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American University of Cairo Students Develop Glow-In-the-Dark Concrete

Four undergraduate construction engineering students at the American University of Cairo (AUC) have created a  self-luminous concrete, which can absorb sunlight and emit light after dark. Students Fatma Elnefaly, Mayar Khairy, Zainab Mahmoud, and Menna Soliman had sustainability in the forefront as they began their thesis graduation project. Their goal was to find a way to save energy and bypass traditional energy consumption while improving the country’s infrastructure.

“Sustainability is a main theme in this project. This new concrete possesses better appearance and helps reduce the massive amount of energy used in lighting highways or providing illuminated street signals or signs needed for safe rides,” Mohamed Nagib AbouZeid said, professor of construction engineering at AUC, and supervisor of the students’ graduation project. Beyond the sustainability measures, AbouZeid added the glow-in-the-dark concrete would also enhance safety on long stretches of roads and highways in the country.

AUC-glowinthedark-Concrete

Photo credit: The American University in Cairo

Zainab Mahmoud, explained one of the many uses for the self-luminous concrete includes lighting roadways and bike paths and foregoing the use of electricity in those spaces, an opportunity that is in congruence with Egypt’s sustainability goals. “The utilization of this material in Egypt in such a context will reduce heavy reliance on electricity and accordingly be an active step towards fighting climate change and saving the environment, which is one of the main goals of COP 27 that Egypt will be hosting this year.”

“The idea of our research originated from wanting to make such an integral construction material like concrete more sustainable and environmentally friendly in both its creation and function,” Mahmoud said. The team understood the harsh environmental impacts associated with concrete and decided to look into new ways to make use of the common building material.

Fatma Elnefaly described the most challenging part of their development process was selecting, obtaining and testing locally used materials in order to ensure they were best meeting the goal of their project. “We needed to test the luminous effect of the selected materials and its effect on the mechanical properties of concrete,” she said.

“This research requires more experiments to provide reliable conclusions to plenty of crucial queries that remain to be answered,” Mayar Khairy said, in regards to the relatively novel research subject.

Earlier this year, the students showcased their work at the Transportation Research Board 101st Annual Meeting in Washington, D.C. Menna Soliman explained that attending the conference allowed them to engage with industry experts and receive valuable advice and recommendations on how to turn their project into a product that can be commercially available in the future.

Professor AbouZeid, who attended the conference with the students in D.C., is optimistic about the direction of this research project and the importance improving and enhancing the production process from the first stage. “Future steps include producing larger quantities as pilot trials to be evaluated on actual field conditions such as a small stretch of a highway,” he said.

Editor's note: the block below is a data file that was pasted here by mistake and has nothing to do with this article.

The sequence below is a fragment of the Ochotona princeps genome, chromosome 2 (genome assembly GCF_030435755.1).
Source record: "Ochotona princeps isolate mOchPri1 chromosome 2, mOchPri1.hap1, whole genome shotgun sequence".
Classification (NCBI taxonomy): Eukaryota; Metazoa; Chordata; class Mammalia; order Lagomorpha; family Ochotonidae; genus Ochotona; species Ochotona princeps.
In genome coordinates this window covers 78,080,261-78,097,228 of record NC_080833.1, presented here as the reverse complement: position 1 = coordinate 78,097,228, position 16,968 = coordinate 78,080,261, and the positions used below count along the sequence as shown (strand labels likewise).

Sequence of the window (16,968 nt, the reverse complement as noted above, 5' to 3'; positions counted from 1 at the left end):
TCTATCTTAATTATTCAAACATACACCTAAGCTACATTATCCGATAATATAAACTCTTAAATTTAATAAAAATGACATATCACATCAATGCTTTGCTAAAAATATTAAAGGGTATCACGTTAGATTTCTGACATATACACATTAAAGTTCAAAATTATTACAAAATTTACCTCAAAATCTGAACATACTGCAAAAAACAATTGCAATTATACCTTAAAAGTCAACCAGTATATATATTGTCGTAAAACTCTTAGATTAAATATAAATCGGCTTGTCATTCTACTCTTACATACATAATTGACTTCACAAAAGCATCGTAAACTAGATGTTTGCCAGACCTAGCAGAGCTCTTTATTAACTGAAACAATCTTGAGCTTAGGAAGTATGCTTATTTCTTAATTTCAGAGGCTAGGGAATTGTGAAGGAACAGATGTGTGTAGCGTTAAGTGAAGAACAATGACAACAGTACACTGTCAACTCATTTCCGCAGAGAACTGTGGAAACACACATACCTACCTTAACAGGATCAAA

Since the thesis project ‘s completion, the four students were awarded the ministry shield by Egypt’s Minister of Higher Education and Scientific Research, Khaled Abdel-Ghaffar.

 

AUC Students Receive Ministry Shield for Innovative Work

Photo credit: The American University in Cairo

All images courtesy of The American University in Cairo

UC Berkeley's 3D-printed 'Cabin of Curiosities'

(via Berkeleyside)

UC Berkeley associate professor of architecture Ronald Rael’s “Cabin of Curiosities” is a livable, water-tight structure in Oakland that was unveiled in May of 2018. With succulents growing off the exterior walls and a translucent interior, the cabin catches the eye and inspires wonder. What makes the structure truly unique, however, is not its beauty, but the fact that nearly every element of the cabin was constructed out of 3D-printed materials.

Built with the help of his partner Virginia San Fratello of San Jose State University, several students and alumni from Berkeley’s College of Environmental Design, and supported by Berkeley’s Bakar Fellowship, the cabin makes use of “upcycled” materials in its construction by repurposing discarded items like grape skins, salt, cement and sawdust and turning them into building materials to create a functional, sustainable living space.

This March, Rael’s cabin was named the winner of the 2018 3D Pioneers Challenge, an international additive manufacturing technologies competition.

Berkeley News caught up with Rael to talk about constructing the cabin, the benefits of upcycled materials and the future of 3D-printed buildings.

Read the full interview here.

Learn more about the University of California Berkeley on their StudyArchitecture profile page.